The Texas Tribune’s data visuals team’s goal this year was to use geography and readers’ locations in Texas to customize the content of of our graphics and help them know more about politics in policy right where they live. For these stories, we partnered with the Tribune’s audience team and reporters to use location to contextualize news about school district ratings, elections and housing costs for our readers.
These projects fill readers’ need for detailed, local data with context. For instance, there is nowhere else Texans could go to see what congressional and legislative districts they could vote in for the 2018 midterm election. The state’s district lookup page doesn’t show who is on the ballot, and it locates Texans based on their zip codes, which is imprecise. Our customized data stories have no peer in the state — national outlets don’t know the communities we report in like we do, and large metro papers don’t cover Texas’ breadth and depth in the same way.
What makes this project innovative?
We know that maps aren’t the only way to add geographic context to our stories. We set out to see how many ways we could use technology to capture readers’ locations and customize their news experience. This means that these stories are all about innovation. We used web development tools — including writing custom code and designing creative data visualizations — to help localize the stories for all parts of Texas. Using geocoding APIs, we built a shape-finder that can take an address, pinpoint its latitude and longitude and return the shape around it — a school district, political district or Zip code — for drawing a map or finding information. Then, we built maps and charts to tell a story with that data.
What was the impact of your project? How did you measure it?
These projects were designed as team efforts between the Tribune’s audience and data visuals teams, specifically the housing graphic and the ballot guide. Our missions are the same — to use storytelling technology to deeply engage Texans on custom stories about their state. These graphics and interactive stories received nearly a million page views, mostly in October and November, in the heat of the election cycle. Nearly half of the views were to the Tribune’s election results page, which gave readers the option to search their address and see local outcomes. The voting guide page also benefited from frequent updates as registration and early voting deadlines passed — and readers told us it was an invaluable resource that they kept turning to again and again.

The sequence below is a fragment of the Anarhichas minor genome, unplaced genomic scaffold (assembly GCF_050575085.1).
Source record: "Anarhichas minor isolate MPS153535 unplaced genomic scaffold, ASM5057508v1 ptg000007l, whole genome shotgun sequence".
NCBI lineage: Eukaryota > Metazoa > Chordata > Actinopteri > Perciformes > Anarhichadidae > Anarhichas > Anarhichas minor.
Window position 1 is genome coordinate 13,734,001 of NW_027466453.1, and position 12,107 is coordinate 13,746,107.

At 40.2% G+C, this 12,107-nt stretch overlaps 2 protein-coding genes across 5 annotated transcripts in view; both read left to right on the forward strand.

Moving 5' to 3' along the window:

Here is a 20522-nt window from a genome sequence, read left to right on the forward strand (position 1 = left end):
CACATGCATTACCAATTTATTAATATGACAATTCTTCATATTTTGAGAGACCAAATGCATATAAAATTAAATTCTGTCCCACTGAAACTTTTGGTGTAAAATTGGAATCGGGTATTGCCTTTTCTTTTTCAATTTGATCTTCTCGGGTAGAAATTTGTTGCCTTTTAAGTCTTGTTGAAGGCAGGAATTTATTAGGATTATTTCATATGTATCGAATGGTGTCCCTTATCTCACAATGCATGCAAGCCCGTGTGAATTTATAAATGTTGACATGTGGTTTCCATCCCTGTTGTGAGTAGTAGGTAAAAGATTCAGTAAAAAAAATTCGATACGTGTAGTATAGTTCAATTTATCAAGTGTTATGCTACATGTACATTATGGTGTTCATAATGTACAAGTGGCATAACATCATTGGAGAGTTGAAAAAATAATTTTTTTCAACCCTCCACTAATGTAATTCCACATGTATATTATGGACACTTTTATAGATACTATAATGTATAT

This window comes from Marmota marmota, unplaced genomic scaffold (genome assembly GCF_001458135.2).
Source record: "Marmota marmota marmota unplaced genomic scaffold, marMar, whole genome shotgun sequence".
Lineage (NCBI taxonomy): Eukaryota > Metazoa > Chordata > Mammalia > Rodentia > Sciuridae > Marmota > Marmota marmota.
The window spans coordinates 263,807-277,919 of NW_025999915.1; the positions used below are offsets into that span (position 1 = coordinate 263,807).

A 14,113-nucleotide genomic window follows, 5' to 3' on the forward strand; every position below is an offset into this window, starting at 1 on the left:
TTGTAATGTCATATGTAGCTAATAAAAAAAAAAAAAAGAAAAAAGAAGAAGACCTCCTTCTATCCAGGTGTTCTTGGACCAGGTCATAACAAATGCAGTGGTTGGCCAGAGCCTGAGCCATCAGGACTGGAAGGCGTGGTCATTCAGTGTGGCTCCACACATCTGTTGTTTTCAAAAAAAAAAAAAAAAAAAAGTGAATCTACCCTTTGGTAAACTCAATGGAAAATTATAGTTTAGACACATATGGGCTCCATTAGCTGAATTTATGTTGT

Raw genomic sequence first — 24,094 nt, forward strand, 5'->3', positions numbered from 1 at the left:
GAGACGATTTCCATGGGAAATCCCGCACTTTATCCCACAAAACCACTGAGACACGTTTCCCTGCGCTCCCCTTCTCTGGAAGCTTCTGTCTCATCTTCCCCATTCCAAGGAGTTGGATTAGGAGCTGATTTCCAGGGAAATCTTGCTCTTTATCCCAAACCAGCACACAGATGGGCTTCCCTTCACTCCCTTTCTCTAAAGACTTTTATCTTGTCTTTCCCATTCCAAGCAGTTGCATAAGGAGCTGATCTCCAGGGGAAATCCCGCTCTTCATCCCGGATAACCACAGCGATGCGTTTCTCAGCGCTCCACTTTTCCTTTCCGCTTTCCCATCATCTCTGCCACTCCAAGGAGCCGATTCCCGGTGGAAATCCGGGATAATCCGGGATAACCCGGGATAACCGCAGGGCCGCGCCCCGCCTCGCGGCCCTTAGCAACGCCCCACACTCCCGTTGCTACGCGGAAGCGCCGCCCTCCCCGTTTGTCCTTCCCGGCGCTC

Source and methodology
These projects all combine data with creative web development to help readers learn more about Texas. For each one, we obtained public data and parsed it to make sure we understood the story it was telling. Then, we used web development tools to build a narrative around the data — making easy points of entry for readers both in and out of Texas. Readers in the state can opt to let some of the pages geolocate them or enter an address for more detailed information. The data wasn’t perfect — for example, when creating our early voting tracker, which showed the number of early ballots cast each day in the 30 counties where 78 percent of Texans live, we discovered errors in the Secretary of State’s early voting data for previous elections. We eventually called all of the counties’ election offices to make sure we were using the right data — and told the state about their mistakes.
All of the data visuals team's project start with our in-house graphics development environment, which is built in Node.js. This is the framework that makes our innovative work possible. Our graphics are built with D3. For the elections results, we also used Python scripts and a Django application format and prepare the results to update continuously on election night.
Ryan Murphy, Chris Essig, Darla Cameron, Elbert Wang, Emily Yount, Naema Ahmed